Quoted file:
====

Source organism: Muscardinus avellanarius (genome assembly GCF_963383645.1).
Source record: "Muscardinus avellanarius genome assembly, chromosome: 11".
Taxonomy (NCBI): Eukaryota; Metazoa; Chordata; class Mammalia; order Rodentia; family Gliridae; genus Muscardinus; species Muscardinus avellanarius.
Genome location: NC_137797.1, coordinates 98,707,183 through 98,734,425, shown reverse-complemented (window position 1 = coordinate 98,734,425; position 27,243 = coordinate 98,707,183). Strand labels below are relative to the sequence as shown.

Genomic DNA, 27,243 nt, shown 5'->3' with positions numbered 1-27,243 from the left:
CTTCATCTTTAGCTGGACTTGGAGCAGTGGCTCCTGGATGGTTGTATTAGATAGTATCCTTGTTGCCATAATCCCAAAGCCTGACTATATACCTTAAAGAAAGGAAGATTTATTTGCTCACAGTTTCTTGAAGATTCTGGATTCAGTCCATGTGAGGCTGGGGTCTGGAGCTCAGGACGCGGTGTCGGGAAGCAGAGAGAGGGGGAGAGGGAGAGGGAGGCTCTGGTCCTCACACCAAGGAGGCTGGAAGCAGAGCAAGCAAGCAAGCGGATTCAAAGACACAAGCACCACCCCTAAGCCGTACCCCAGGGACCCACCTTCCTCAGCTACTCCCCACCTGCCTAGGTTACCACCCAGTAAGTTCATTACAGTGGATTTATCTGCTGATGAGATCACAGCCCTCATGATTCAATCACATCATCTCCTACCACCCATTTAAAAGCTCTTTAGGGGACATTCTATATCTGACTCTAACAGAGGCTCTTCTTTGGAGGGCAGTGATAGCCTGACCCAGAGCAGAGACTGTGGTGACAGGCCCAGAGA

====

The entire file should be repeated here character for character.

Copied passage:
Source organism: Muscardinus avellanarius (genome assembly GCF_963383645.1).
Source record: "Muscardinus avellanarius genome assembly, chromosome: 11".
Taxonomy (NCBI): Eukaryota; Metazoa; Chordata; class Mammalia; order Rodentia; family Gliridae; genus Muscardinus; species Muscardinus avellanarius.
Genome location: NC_137797.1, coordinates 98,707,183 through 98,734,425, shown reverse-complemented (window position 1 = coordinate 98,734,425; position 27,243 = coordinate 98,707,183). Strand labels below are relative to the sequence as shown.

Genomic DNA, 27,243 nt, shown 5'->3' with positions numbered 1-27,243 from the left:
CTTCATCTTTAGCTGGACTTGGAGCAGTGGCTCCTGGATGGTTGTATTAGATAGTATCCTTGTTGCCATAATCCCAAAGCCTGACTATATACCTTAAAGAAAGGAAGATTTATTTGCTCACAGTTTCTTGAAGATTCTGGATTCAGTCCATGTGAGGCTGGGGTCTGGAGCTCAGGACGCGGTGTCGGGAAGCAGAGAGAGGGGGAGAGGGAGAGGGAGGCTCTGGTCCTCACACCAAGGAGGCTGGAAGCAGAGCAAGCAAGCAAGCGGATTCAAAGACACAAGCACCACCCCTAAGCCGTACCCCAGGGACCCACCTTCCTCAGCTACTCCCCACCTGCCTAGGTTACCACCCAGTAAGTTCATTACAGTGGATTTATCTGCTGATGAGATCACAGCCCTCATGATTCAATCACATCATCTCCTACCACCCATTTAAAAGCTCTTTAGGGGACATTCTATATCTGACTCTAACAGAGGCTCTTCTTTGGAGGGCAGTGATAGCCTGACCCAGAGCAGAGACTGTGGTGACAGGCCCAGAGA